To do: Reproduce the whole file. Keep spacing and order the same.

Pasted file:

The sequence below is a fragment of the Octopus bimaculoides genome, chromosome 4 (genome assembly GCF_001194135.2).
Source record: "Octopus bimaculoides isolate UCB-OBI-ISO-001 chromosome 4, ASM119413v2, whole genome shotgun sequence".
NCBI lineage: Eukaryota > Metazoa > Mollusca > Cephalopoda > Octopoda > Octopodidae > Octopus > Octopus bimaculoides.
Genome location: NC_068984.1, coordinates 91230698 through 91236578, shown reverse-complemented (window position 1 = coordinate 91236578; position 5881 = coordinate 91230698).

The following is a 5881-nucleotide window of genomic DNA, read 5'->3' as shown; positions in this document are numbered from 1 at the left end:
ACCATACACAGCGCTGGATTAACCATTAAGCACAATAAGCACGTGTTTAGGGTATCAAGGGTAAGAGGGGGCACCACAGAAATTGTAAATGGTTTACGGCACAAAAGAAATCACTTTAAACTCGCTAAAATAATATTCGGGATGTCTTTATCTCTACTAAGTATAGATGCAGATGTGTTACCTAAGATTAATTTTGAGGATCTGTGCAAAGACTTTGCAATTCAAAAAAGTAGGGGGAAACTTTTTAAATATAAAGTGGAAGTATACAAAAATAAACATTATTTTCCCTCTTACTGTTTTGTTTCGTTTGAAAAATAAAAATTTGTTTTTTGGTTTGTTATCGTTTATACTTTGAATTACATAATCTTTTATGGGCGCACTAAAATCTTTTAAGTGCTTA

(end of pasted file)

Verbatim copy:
The sequence below is a fragment of the Octopus bimaculoides genome, chromosome 4 (genome assembly GCF_001194135.2).
Source record: "Octopus bimaculoides isolate UCB-OBI-ISO-001 chromosome 4, ASM119413v2, whole genome shotgun sequence".
NCBI lineage: Eukaryota > Metazoa > Mollusca > Cephalopoda > Octopoda > Octopodidae > Octopus > Octopus bimaculoides.
Genome location: NC_068984.1, coordinates 91230698 through 91236578, shown reverse-complemented (window position 1 = coordinate 91236578; position 5881 = coordinate 91230698).

The following is a 5881-nucleotide window of genomic DNA, read 5'->3' as shown; positions in this document are numbered from 1 at the left end:
ACCATACACAGCGCTGGATTAACCATTAAGCACAATAAGCACGTGTTTAGGGTATCAAGGGTAAGAGGGGGCACCACAGAAATTGTAAATGGTTTACGGCACAAAAGAAATCACTTTAAACTCGCTAAAATAATATTCGGGATGTCTTTATCTCTACTAAGTATAGATGCAGATGTGTTACCTAAGATTAATTTTGAGGATCTGTGCAAAGACTTTGCAATTCAAAAAAGTAGGGGGAAACTTTTTAAATATAAAGTGGAAGTATACAAAAATAAACATTATTTTCCCTCTTACTGTTTTGTTTCGTTTGAAAAATAAAAATTTGTTTTTTGGTTTGTTATCGTTTATACTTTGAATTACATAATCTTTTATGGGCGCACTAAAATCTTTTAAGTGCTTA